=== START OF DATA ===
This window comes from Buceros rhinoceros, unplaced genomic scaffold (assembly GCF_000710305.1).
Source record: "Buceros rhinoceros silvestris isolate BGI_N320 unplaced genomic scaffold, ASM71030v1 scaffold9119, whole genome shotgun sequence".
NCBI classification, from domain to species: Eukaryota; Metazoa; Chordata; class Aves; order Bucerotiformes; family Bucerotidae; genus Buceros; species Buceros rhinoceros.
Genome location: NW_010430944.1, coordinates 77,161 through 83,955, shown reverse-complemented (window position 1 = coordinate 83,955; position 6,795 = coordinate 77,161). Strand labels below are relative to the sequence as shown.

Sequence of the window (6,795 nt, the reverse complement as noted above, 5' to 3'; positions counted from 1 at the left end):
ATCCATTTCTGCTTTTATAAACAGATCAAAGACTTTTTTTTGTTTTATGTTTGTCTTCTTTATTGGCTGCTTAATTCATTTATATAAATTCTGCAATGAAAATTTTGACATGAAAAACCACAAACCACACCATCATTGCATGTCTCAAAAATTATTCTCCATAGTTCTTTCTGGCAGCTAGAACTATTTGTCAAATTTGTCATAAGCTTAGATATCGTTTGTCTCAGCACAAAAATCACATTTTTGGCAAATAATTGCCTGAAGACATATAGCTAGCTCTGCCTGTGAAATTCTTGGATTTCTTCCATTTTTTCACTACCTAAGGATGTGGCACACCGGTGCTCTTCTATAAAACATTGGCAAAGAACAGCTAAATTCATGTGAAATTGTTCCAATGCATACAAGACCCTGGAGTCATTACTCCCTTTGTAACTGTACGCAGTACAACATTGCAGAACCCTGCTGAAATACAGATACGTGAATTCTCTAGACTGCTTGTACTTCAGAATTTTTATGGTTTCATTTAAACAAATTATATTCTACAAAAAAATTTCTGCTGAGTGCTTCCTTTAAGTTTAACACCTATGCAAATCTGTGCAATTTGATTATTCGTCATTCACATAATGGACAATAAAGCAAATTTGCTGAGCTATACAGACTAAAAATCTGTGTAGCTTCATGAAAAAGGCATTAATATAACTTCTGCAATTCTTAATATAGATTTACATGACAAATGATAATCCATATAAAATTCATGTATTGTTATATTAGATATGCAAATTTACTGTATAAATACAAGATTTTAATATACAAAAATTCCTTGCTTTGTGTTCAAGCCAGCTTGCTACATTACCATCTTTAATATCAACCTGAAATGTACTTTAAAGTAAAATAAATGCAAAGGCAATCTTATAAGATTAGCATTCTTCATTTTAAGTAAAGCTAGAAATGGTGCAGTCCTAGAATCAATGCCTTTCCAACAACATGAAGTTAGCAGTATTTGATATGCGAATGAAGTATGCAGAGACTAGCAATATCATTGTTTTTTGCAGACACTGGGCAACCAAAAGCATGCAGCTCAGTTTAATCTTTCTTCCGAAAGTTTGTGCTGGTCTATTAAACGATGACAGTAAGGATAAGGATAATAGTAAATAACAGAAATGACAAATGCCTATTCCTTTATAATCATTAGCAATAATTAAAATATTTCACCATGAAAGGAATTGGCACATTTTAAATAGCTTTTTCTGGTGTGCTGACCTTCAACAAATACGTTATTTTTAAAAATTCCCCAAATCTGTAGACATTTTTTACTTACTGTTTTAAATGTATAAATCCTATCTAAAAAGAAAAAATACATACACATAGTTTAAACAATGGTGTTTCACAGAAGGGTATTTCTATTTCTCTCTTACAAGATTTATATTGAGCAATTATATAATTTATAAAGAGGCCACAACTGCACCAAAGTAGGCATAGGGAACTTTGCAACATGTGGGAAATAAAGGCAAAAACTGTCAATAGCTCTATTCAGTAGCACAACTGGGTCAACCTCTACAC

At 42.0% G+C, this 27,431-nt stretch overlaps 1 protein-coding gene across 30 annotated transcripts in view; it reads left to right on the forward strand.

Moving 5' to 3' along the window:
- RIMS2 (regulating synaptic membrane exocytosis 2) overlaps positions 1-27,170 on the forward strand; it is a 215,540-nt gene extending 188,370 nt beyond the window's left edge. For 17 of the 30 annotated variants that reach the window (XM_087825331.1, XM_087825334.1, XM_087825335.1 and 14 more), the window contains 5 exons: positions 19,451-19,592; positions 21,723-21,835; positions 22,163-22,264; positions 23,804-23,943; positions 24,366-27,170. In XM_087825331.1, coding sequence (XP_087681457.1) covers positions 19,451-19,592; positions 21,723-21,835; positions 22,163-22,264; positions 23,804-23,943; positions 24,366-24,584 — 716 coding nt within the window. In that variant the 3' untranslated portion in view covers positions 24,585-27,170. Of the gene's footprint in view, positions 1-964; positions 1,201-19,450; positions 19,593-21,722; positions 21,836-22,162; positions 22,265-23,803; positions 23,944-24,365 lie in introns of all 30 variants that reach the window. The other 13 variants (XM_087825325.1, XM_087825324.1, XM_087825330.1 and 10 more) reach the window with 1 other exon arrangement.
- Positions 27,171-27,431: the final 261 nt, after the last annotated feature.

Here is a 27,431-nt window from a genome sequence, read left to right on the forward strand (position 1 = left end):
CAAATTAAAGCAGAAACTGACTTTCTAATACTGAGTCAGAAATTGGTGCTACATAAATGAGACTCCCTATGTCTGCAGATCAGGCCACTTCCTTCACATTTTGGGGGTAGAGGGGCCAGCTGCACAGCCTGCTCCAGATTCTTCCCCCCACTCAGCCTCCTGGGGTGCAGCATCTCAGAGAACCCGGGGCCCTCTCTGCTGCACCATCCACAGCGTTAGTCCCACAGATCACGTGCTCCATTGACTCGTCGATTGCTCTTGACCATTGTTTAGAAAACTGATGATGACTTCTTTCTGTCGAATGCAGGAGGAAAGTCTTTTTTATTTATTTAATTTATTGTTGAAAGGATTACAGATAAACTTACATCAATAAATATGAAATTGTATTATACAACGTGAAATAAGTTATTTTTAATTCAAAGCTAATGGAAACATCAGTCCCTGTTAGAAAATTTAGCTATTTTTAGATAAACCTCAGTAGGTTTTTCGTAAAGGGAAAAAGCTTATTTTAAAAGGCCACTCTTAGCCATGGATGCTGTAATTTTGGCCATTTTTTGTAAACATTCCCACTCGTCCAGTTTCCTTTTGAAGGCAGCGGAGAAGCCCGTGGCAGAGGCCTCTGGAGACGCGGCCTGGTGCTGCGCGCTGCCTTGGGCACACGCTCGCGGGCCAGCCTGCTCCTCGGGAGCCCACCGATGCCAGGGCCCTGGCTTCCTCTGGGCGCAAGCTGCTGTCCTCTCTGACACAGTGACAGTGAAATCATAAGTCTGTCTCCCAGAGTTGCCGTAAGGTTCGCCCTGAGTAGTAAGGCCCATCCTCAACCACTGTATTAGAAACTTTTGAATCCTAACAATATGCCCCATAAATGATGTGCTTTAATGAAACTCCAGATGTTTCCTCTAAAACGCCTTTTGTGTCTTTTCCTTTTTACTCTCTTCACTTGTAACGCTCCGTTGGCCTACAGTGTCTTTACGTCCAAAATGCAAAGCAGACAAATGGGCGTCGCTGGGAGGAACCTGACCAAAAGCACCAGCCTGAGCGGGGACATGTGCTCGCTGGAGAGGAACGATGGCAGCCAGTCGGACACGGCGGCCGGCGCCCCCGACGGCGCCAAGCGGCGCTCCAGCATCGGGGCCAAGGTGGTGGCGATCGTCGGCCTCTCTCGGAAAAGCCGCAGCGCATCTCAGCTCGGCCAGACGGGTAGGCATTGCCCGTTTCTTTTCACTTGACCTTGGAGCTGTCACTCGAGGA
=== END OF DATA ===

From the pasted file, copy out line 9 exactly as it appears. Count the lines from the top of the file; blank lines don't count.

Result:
- RIMS2 (regulating synaptic membrane exocytosis 2) overlaps positions 1-27,170 on the forward strand; it is a 215,540-nt gene extending 188,370 nt beyond the window's left edge. For 17 of the 30 annotated variants that reach the window (XM_087825331.1, XM_087825334.1, XM_087825335.1 and 14 more), the window contains 5 exons: positions 19,451-19,592; positions 21,723-21,835; positions 22,163-22,264; positions 23,804-23,943; positions 24,366-27,170. In XM_087825331.1, coding sequence (XP_087681457.1) covers positions 19,451-19,592; positions 21,723-21,835; positions 22,163-22,264; positions 23,804-23,943; positions 24,366-24,584 — 716 coding nt within the window. In that variant the 3' untranslated portion in view covers positions 24,585-27,170. Of the gene's footprint in view, positions 1-964; positions 1,201-19,450; positions 19,593-21,722; positions 21,836-22,162; positions 22,265-23,803; positions 23,944-24,365 lie in introns of all 30 variants that reach the window. The other 13 variants (XM_087825325.1, XM_087825324.1, XM_087825330.1 and 10 more) reach the window with 1 other exon arrangement.